Though county administrator Ken Fritz said the county would be hard-pressed to complete a new jail by 2021 even if it started building tomorrow, Solheid and Thompson maintained that the shutdown deadline gives the county ample time to plan and build a new facility. Fritz said that the deadline adds new urgency to the county’s jail planning process and that, after the jail advisory committee makes its report in January, one of the next steps for the county could be to hire an architect.

How are County Board members receiving the news? “I can’t speak for other members of the board,” said Pomeroy, who is retiring from the board this December. “It does add some urgency to the issue, but we’ll have to see how that plays out.” When the jail advisory committee delivers its report, he added, “That’s going to be decision time.”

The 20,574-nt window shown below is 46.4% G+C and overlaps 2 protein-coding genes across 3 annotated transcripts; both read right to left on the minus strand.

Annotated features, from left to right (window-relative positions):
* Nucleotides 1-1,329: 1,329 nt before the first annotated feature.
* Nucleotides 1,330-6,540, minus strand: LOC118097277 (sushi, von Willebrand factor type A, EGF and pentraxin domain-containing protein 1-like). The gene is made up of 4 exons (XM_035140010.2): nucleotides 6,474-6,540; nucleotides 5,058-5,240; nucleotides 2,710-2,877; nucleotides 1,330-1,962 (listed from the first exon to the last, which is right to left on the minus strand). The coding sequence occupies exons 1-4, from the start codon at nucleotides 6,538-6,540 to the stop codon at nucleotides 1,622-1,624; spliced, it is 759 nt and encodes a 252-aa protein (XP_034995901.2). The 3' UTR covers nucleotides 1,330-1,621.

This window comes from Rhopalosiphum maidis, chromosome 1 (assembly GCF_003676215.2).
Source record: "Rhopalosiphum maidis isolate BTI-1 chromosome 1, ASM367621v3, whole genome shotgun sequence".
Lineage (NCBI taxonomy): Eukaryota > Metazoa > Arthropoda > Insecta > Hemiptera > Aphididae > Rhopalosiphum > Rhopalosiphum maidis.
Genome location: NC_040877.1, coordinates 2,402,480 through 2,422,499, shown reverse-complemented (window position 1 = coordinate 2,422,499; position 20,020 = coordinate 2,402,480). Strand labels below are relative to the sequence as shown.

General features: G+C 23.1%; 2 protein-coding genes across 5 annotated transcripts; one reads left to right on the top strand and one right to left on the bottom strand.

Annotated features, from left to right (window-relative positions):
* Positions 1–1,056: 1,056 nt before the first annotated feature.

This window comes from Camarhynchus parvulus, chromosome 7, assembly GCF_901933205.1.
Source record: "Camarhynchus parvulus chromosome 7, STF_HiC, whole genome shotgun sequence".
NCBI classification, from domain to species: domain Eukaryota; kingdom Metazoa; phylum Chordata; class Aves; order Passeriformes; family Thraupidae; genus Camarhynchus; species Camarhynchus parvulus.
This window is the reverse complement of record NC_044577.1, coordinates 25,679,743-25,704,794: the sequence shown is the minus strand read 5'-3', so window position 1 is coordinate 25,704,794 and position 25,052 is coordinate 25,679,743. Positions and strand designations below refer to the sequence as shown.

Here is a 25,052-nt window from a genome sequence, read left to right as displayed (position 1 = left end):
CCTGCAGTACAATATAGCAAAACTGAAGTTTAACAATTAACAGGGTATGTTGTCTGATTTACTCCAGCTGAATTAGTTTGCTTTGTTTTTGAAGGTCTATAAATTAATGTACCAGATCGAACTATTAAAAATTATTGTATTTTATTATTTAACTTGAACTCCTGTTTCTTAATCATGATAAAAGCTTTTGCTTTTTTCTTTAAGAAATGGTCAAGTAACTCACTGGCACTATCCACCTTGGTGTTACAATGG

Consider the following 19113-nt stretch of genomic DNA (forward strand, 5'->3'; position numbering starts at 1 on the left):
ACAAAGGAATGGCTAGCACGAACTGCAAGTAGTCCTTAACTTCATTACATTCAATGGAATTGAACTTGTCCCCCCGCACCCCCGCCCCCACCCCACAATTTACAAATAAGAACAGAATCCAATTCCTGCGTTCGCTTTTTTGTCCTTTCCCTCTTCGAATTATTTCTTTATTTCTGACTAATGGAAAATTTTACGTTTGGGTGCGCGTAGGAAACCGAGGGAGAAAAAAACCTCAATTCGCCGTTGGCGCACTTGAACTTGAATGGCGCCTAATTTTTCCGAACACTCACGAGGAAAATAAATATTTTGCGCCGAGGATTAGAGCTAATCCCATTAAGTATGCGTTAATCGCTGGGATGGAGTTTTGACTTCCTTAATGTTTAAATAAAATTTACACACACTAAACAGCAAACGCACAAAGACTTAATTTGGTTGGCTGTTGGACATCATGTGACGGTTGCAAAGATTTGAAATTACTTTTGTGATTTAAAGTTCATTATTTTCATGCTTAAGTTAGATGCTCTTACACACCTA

“I’m still not going to be feeling like we’re under the gun, and I’m not going to be making a hasty decision about what we need to do with our facility,” Jacob said. “Quite frankly, I would have been content to operate for an extended period of time as a 90-day lockup, but now that I know that’s not going to be [an option] for perpetuity, we might have to go a different direction,” he continued. Jacob noted that he was criticized for moving too slowly on jail planning; however, he countered, “The fact is, we did function for a couple more years under that program, which got a couple more years out of the facilities that the taxpayers have already purchased and paid for, and I think we have learned a lot about what we need.”

Jacob also observed that Dodge County operates without any jail and exports all of its inmates to neighboring counties. That is probably not ultimately what is best for Winona County, but, Jacob said, “If we have to spend three months, six months, eight months, a year without a jail, we’ve seen how that works and we might be in a better position to build the best facility.” He added, “However long it takes is how long it takes and if we have to get by a few months, a year without a jail because the DOC didn’t give us enough time, that’s what we’ll have to do … I’m not going to make a poor decision for the taxpayer because I was pressured into a timeline that was too compressed.”

Keep reading the Winona Post for more on this story.

Chris@winonapost.com